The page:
been carried out?
6.2.2003 EN Official Journal of the European Union C 28 E/133

Answer given by Mr Barnier on behalf of the Commission

(26 July 2002)

Under the subsidiarity principle and in line with Structural Fund rules it is up to the Greek authorities to
select projects in line with the criteria set in the relevant operational programme adopted by the
Commission. Thus it is not the Community that approves financing of individual projects or monitors
their execution.

The project in question was selected by the Greek authorities for assistance under the Sustainable
expansion of tourism subprogramme of the Ionian Islands regional operational programme.

We have been informed by the national authorities that the marina is owned by the Greek State, which
made over operating rights to the Prefecture of Lefkada, which is the final recipient of the assistance
granted from the European Regional Development Fund (ERDF). By a contract signed at the end of 1999
the Prefecture assigned construction and operation of the marina for a 40-year period to the undertaking
Lefkada Marína SA.

Project execution is in two stages, the first involving work on the boat harbour itself costing
EUR 8 800 000 in total, 75 % part-financed from the ERDF (1994-1999 programming period). The second
covers completion of the harbour work plus work on landside facilities, the total cost being
EUR 19 800 000: EUR 6 200 000 of public and EUR 13 600 000 of private expenditure. The ERDF is
paying 75 % of the public expenditure under the Ionian Islands regional operational programme of the
2000-2006 Community support framework.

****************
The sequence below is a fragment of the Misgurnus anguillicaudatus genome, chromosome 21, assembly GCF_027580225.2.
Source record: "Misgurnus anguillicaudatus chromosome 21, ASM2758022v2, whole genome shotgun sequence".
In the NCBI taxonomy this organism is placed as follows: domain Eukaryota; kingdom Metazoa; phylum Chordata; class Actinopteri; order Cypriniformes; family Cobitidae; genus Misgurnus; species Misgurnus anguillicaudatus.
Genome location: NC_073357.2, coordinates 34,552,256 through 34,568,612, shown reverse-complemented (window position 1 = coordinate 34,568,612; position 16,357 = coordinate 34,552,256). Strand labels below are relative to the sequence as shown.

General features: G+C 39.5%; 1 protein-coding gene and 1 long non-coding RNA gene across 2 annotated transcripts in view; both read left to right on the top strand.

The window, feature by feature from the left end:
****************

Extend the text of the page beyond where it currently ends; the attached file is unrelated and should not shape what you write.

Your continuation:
(2003/C 28 E/154) WRITTEN QUESTION E-1760/02

by Christos Folias (PPE-DE) to the Commission

(19 June 2002)

Subject: Cattle import licences

The prospect of a change in the method of allocating licences for breeding calves for fattening has caused
intense speculation and great concern among Greek stock farmers.

Is there any such prospect and, if so, how does the Commission intend to safeguard the future of small
importers who have invested in recent years in modernising their operations but will be unable to compete
as the financial conditions intended to apply to imported cattle will favour only large-scale stock farmers in

Answer given by Mr Fischler on behalf of the Commission

(26 July 2002)

Commission Regulation (EC) No 1126/2002 of 27 June 2002 opening and providing for the adminis-
tration of an import tariff quota for young male bovine animals for fattening (1 July 2002 to 30 June
2003) (1) has established the detailed rules for the quota year 2002/2003 with regard to the World Trade
Organisation (WTO) import quota of live male animals for fattening.

The basic method of allocation of import rights has not been modified compared with the corresponding
Regulation of 2001 (2). This means that the Greek importers still have a guaranteed access to a specific part
of the quota with unchanged criteria of participation. However, the specific part reserved for Greek
importers was slightly reduced from 11,5 % (=19 500 animals) to 10,7 % (=18 100 animals) in line with
recent developments of import needs.